Getting your eyes dilated can be inconvenient – dilation makes the eyes light sensitive which can make it difficult to read books or use phones and computers for a couple of hours.
So wouldn’t it be great to have another drop to reverse the effects of dilation?
On Dec. 31, 1990, dapiprazole, under the trade name Rev-Eyes, was approved by the FDA and thought to be the answer to all the post-dilation problems. It was marketed for treatment of medically-induced dilation by stimulating pupillary constriction and restoration of accommodative function for reading.
In clinical practice, dapiprazole took between one to two hours to return pupils to pre-dilation size.
Side effects such as stinging upon instillation, conjunctival hyperemia (redness of eye), headache, and a few instances of ptosis (lid drooping), with a possible additional dollar cost to patients, seemed to lessen dapiprazole’s overall clinical benefit.
Reading ability returned in approximately 43 minutes with dapiprazole vs 66 minutes without the drop (Optom Vis Sci 1994 May; 71(5):319-22). The main complaint that people had after using dapiprazole was the conjunctival hyperemia, which lasted more than three hours. The other issue was that dapiprazole was costly, so some practitioners included an additional charge for the reversal of dilation to offset the cost.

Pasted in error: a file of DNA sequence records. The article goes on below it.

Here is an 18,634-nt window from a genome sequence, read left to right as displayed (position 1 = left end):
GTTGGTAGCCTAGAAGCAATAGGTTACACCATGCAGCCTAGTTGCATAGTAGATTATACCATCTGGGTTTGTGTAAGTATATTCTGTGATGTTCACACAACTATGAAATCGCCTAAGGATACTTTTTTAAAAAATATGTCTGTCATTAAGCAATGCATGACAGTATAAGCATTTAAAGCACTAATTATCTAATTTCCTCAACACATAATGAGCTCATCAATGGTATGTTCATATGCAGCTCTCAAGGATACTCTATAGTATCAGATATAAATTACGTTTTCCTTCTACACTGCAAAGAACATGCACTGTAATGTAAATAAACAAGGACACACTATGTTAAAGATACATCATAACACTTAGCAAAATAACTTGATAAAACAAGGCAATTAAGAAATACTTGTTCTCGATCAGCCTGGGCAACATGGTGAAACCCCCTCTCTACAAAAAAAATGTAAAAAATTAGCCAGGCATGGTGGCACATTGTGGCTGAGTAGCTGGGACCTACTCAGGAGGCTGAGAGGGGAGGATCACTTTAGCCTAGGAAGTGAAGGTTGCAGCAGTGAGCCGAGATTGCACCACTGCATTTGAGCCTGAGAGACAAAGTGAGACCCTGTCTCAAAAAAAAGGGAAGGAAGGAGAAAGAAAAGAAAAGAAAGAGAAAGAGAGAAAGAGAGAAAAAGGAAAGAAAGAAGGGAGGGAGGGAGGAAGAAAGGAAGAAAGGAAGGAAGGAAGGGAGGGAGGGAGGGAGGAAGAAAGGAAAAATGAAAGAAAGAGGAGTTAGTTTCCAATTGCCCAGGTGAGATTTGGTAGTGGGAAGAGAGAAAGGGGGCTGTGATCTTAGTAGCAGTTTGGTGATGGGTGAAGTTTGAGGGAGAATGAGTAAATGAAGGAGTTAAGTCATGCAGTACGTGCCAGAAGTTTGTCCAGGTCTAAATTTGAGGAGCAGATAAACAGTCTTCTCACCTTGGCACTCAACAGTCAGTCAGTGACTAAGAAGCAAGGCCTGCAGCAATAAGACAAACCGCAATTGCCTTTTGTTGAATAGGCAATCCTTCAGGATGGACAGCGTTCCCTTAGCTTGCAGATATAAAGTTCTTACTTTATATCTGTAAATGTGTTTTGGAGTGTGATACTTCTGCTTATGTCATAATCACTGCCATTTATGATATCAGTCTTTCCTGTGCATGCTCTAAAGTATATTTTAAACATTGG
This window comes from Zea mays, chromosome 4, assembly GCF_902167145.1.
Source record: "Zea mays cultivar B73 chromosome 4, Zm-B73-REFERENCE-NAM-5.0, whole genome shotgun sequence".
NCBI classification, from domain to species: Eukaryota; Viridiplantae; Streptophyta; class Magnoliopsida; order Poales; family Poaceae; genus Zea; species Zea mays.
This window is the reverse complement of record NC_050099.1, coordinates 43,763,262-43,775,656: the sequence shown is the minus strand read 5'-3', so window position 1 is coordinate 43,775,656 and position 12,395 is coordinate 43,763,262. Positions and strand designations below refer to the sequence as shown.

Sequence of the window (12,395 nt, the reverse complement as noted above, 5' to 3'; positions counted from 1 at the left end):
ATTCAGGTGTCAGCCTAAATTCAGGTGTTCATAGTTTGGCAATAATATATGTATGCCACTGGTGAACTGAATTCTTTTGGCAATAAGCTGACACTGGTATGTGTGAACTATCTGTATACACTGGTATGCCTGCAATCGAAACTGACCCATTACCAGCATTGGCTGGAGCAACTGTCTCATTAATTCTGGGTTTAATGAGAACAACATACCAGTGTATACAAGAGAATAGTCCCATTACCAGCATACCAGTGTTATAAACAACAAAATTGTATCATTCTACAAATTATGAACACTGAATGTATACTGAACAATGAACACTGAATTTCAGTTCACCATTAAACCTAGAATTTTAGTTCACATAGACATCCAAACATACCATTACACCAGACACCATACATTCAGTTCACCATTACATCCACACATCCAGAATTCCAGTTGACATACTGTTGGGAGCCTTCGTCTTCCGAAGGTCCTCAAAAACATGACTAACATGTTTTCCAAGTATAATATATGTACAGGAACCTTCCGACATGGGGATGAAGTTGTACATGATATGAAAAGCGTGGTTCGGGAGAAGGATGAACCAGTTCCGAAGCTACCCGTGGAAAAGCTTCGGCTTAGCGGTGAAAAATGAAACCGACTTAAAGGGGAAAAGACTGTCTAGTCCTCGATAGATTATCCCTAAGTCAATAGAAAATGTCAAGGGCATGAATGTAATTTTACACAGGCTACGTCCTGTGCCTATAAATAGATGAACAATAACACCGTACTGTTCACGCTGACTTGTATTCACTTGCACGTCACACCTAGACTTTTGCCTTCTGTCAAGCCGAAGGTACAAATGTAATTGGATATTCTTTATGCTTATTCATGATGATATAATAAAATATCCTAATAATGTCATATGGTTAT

The full adverse reaction profile according to Drugs.com is as follows:
"Adverse Reactions: In controlled studies, the most frequent reaction to dapiprazole was conjunctival injection lasting 20 minutes in over 80% of patients. Burning on instillation of dapiprazole hydrochloride ophthalmic solution was reported in approximately half of all patients. Reactions occurring in 10% to 40% of patients included ptosis, lid erythema, lid edema, chemosis, itching, punctate keratitis, corneal edema, browache, photophobia and headaches. Other reactions reported less frequently included dryness of eyes, tearing and blurring of vision."
Currently, Rev-Eyes is off the market. The FDA has stated that Rev-Eyes was not withdrawn from the market for reasons of safety or effectiveness.
At this time, there is nothing available for reversal of dilation. People who get dilated will still need to wear their sunglasses and to put off reading for a couple of hours until the effects of the dilation drops wear off.
Article contributed by Dr. Jane Pan
This blog provides general information and discussion about eye health and related subjects. The words and other content provided on this blog, and in any linked materials, are not intended and should not be construed as medical advice. If the reader or any other person has a medical concern, he or she should consult with an appropriately licensed physician. The content of this blog cannot be reproduced or duplicated without the express written consent of Eye IQ.